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Clinical outcomes in Caucasian patients with polypoidal choroidal vasculopathy



To describe treatment outcomes in a cohort of Caucasian patients with polypoidal choroidal vasculopathy (PCV).


Clinical charts from 48 eyes of 45 Caucasian patients with PCV were retrospectively reviewed. All cases were diagnosed with indocyanine green angiography. Best corrected visual acuity (BCVA) and optical coherence tomography (OCT) imaging were analyzed at baseline and final follow-up.


Eyes were treated with a combination of verteporfin photodynamic therapy (PDT) and anti-vascular endothelial growth factor (VEGF) (n = 24), or PDT monotherapy (n = 9), or anti-VEGF monotherapy (n = 8), or no treatment (n = 7). Aflibercept was the anti-VEGF agent in 30 out of 32 eyes. Sixteen out of 24 eyes in the combination treatment group received initial PDT at diagnosis. All treatments led to stabilization of BCVA at final visit with a trend for better visual acuity in the anti-VEGF monotherapy group. There was a substantial reduction in central retinal thickness associated with resolution of subfoveal fluid and improvement in retinal pigment epithelial detachment in all treatment groups. BCVA and OCT findings remained stable in eyes which received no treatment. The use of PDT was associated with 0.5 fewer intravitreal injections per annum, which was not statistically significant.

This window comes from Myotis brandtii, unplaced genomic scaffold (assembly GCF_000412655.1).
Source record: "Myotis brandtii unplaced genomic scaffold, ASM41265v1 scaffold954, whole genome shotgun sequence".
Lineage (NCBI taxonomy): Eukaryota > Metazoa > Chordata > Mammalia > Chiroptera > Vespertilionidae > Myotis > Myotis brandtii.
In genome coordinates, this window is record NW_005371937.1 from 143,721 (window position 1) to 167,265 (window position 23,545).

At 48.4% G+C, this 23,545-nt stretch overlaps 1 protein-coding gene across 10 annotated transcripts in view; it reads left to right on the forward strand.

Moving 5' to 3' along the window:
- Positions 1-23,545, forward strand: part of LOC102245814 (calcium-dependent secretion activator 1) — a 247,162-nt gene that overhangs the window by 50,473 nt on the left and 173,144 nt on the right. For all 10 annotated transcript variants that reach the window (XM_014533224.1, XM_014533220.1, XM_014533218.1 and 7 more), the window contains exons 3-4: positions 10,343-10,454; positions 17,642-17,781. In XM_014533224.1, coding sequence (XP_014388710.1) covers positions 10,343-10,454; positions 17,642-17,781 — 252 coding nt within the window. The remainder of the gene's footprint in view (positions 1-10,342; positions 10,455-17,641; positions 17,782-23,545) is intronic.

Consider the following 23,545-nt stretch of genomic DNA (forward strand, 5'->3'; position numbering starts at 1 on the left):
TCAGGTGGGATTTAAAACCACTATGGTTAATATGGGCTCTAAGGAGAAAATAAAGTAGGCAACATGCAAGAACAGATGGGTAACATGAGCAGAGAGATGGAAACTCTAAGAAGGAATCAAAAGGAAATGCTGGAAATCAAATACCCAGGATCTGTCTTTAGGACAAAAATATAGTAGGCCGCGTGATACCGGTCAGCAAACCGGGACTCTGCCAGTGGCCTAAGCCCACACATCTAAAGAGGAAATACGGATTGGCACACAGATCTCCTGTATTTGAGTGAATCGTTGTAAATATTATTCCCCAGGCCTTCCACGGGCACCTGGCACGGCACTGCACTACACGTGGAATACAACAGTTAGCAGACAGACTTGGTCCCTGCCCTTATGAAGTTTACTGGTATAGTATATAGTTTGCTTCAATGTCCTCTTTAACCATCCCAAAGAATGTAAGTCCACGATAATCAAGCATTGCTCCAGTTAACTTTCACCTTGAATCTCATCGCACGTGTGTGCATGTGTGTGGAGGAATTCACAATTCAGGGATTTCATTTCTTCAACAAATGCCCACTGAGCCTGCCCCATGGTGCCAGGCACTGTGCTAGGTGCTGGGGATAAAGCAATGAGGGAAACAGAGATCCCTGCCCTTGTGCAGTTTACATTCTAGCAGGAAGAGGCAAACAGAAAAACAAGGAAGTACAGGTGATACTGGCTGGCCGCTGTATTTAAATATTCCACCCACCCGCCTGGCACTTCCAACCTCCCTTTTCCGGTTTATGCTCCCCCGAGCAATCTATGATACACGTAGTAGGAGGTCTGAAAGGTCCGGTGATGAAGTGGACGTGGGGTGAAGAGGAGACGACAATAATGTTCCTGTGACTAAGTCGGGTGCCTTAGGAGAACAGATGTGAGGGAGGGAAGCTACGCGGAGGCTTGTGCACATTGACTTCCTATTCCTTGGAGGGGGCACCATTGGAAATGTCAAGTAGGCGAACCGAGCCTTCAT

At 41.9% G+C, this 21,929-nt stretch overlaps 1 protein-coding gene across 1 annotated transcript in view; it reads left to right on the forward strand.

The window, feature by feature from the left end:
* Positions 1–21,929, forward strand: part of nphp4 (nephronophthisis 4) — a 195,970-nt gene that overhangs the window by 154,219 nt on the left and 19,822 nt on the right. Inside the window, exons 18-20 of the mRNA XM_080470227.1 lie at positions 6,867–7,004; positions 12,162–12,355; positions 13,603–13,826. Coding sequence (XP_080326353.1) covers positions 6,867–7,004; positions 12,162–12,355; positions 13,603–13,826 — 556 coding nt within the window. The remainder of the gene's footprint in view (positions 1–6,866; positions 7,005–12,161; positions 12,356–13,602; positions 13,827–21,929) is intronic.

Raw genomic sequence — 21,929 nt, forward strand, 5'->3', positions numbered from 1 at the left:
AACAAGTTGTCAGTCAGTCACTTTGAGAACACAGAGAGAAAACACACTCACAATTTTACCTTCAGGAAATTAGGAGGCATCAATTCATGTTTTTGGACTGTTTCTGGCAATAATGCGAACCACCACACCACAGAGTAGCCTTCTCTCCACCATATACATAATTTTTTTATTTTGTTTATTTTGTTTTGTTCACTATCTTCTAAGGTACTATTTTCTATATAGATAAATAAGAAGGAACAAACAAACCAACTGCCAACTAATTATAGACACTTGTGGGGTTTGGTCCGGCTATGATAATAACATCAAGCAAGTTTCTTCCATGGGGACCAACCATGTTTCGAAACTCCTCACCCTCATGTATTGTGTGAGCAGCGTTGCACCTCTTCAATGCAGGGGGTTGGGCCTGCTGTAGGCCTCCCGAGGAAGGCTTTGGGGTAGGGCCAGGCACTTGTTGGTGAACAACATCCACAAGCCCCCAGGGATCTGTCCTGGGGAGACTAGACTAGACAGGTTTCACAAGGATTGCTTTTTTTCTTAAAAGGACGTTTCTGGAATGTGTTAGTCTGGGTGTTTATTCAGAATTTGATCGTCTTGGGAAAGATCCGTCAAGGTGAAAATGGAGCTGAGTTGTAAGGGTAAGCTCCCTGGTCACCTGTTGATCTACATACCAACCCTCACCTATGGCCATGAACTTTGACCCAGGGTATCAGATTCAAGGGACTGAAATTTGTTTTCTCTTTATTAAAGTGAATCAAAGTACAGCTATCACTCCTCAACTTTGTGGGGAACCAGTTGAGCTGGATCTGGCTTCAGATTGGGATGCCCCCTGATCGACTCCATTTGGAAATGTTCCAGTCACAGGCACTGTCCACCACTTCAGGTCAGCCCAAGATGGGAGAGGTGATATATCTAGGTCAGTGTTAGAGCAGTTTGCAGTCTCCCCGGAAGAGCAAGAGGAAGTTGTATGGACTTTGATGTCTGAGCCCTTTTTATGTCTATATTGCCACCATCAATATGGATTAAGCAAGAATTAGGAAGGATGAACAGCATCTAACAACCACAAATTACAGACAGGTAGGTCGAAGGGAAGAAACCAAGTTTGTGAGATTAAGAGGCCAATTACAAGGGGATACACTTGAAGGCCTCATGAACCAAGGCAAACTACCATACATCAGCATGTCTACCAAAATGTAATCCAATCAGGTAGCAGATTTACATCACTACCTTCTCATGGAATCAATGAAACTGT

In the largest series of Caucasian patients with PCV presented to date, anti-VEGF monotherapy, PDT, or their combination preserved visual acuity and improved subfoveal exudative changes. Combination treatment was not superior to anti-VEGF monotherapy.


Polypoidal choroidal vasculopathy (PCV) is characterized by a branching network of anomalous inner choroidal vessels with terminal aneurysmal dilatations, which can be associated with serous and/or hemorrhagic retinal pigment epithelium (RPE) or neurosensory retinal detachments [1, 2]. PCV is commonly regarded as a variant of neovascular age-related macular degeneration (AMD), nevertheless the identification of discrete demographic, clinical, and angiographic features supports its classification as a distinct clinical entity [2, 3]. Patients with PCV tend to present at a younger age with mainly unilateral disease, and extra-macular involvement (predominantly juxtapapillary) is frequent [2, 3].